Breach Blocking Encryption Rule on NCUA Agenda
NCUA Board Chairman Debbie Matz said the NCUA is contemplating proposing a rule that would require credit unions to encrypt the data provided to examiners in response to the examiner who lost a flash drive with members’ personal information.
The incident occurred during an examination of the $13 million Palm Springs Federal Credit Union in Palm Springs, Calif.
Matz also estimated the cost of the breach to be $15,000 to $20,000.
“We are contemplating a rule, which would require encryption, but we’re not at the point where I can say we’re going in that direction yet but it’s clearly something we’re thinking about. Short of requiring it, we’re really struggling trying to figure out how to prevent data breaches. That’s a very fundamental thing to do, to make sure that if the data is lost or stolen that members’ confidential information is protected,” Matz told CU Times Tuesday.
“Believe it or not, we really don’t like putting out more regs than we need to but we’re struggling to determine if there’s another way to do this. Of course we’re always willing to hear suggestions from the credit union community about how to proceed,” she added.
Matz told CU Times the agency would decide the best way to proceed after the conclusion of the NCUA Inspector General’s investigation.
In response to the question of whether the NCUA should have alerted the public as soon as the flash drive was lost, Matz said the agency very carefully followed the U.S. Office of Management and Budget guidance, titled, Recommendations for Identity Theft Related Data Breach Notification.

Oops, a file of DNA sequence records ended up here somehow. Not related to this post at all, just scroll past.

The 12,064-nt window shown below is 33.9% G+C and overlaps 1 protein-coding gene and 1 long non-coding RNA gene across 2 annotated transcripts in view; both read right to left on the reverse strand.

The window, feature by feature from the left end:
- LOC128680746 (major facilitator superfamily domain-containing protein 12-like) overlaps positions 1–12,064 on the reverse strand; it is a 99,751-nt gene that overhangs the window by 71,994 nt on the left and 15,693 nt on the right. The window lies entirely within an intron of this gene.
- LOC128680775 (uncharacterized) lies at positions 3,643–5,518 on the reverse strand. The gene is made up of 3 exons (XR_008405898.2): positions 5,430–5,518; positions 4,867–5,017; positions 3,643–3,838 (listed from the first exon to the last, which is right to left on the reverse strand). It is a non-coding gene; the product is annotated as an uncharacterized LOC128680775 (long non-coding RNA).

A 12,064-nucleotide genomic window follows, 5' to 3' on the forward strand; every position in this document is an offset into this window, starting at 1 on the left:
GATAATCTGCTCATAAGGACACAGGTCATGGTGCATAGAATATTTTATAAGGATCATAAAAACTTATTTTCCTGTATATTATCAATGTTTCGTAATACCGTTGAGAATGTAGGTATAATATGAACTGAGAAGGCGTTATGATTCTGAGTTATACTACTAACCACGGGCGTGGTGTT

“There’s nothing to be gained from publicizing this type of low level breach because one, it could encourage criminals to approach these individuals and to try to sell them breach protection or other things or try to get information from them,” Matz said. “I mean, it really does encourage criminal behavior, perhaps, and there’s really not a benefit to be gained by publicizing it widely.”
Matz said the agency followed protocol after the flash drive was lost.
“It was an unfortunate situation. We do not know what happened to that thumb drive. We don’t know if it was accidently discarded or if it is still sitting in somebody’s pocket somewhere,” she said.
According to Matz, the NCUA has agreed to bear any costs of providing data protection to the affected members but there has been no sign of unauthorized use of the data.
CU Times asked Matz for an estimate of the total cost the agency would have to pay as a result of the incident.
“It’s very low actually. There are 1,600 members who might have been affected by this and whatever the cost of the protection is, I’m guessing $30 or $40 a year per person so we’re not talking about a lot of money, we’re talking about probably $15,000-$20,000 at most,” Matz estimated. “It’s a relatively small amount but whatever it is, we’ve agreed to cover it.”